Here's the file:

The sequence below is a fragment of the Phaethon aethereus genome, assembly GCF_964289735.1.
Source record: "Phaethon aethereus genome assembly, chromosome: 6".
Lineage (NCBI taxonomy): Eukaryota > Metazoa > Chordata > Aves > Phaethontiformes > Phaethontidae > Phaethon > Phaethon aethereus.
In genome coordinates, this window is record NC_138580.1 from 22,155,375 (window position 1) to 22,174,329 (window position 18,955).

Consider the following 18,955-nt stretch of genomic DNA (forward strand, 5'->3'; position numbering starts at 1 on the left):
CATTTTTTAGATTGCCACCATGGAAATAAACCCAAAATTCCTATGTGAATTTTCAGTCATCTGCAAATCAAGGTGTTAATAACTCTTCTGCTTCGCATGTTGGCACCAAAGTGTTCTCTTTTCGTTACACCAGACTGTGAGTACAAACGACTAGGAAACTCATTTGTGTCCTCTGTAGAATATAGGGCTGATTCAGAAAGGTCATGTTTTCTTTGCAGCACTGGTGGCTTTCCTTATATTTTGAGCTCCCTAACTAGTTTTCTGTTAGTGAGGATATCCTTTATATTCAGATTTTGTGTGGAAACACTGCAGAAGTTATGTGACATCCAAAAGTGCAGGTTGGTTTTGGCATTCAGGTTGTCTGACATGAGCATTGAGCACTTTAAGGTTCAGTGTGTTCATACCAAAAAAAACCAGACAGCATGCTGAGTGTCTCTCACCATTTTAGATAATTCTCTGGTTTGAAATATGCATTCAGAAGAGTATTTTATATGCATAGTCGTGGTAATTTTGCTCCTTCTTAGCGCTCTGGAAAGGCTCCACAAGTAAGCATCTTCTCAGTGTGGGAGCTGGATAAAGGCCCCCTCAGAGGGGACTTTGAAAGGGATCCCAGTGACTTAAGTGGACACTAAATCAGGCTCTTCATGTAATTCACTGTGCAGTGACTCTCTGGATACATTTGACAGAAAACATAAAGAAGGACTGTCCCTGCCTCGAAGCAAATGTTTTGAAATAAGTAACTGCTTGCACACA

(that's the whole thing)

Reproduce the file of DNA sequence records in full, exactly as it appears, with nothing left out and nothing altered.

The sequence below is a fragment of the Phaethon aethereus genome, assembly GCF_964289735.1.
Source record: "Phaethon aethereus genome assembly, chromosome: 6".
Lineage (NCBI taxonomy): Eukaryota > Metazoa > Chordata > Aves > Phaethontiformes > Phaethontidae > Phaethon > Phaethon aethereus.
In genome coordinates, this window is record NC_138580.1 from 22,155,375 (window position 1) to 22,174,329 (window position 18,955).

Consider the following 18,955-nt stretch of genomic DNA (forward strand, 5'->3'; position numbering starts at 1 on the left):
CATTTTTTAGATTGCCACCATGGAAATAAACCCAAAATTCCTATGTGAATTTTCAGTCATCTGCAAATCAAGGTGTTAATAACTCTTCTGCTTCGCATGTTGGCACCAAAGTGTTCTCTTTTCGTTACACCAGACTGTGAGTACAAACGACTAGGAAACTCATTTGTGTCCTCTGTAGAATATAGGGCTGATTCAGAAAGGTCATGTTTTCTTTGCAGCACTGGTGGCTTTCCTTATATTTTGAGCTCCCTAACTAGTTTTCTGTTAGTGAGGATATCCTTTATATTCAGATTTTGTGTGGAAACACTGCAGAAGTTATGTGACATCCAAAAGTGCAGGTTGGTTTTGGCATTCAGGTTGTCTGACATGAGCATTGAGCACTTTAAGGTTCAGTGTGTTCATACCAAAAAAAACCAGACAGCATGCTGAGTGTCTCTCACCATTTTAGATAATTCTCTGGTTTGAAATATGCATTCAGAAGAGTATTTTATATGCATAGTCGTGGTAATTTTGCTCCTTCTTAGCGCTCTGGAAAGGCTCCACAAGTAAGCATCTTCTCAGTGTGGGAGCTGGATAAAGGCCCCCTCAGAGGGGACTTTGAAAGGGATCCCAGTGACTTAAGTGGACACTAAATCAGGCTCTTCATGTAATTCACTGTGCAGTGACTCTCTGGATACATTTGACAGAAAACATAAAGAAGGACTGTCCCTGCCTCGAAGCAAATGTTTTGAAATAAGTAACTGCTTGCACACA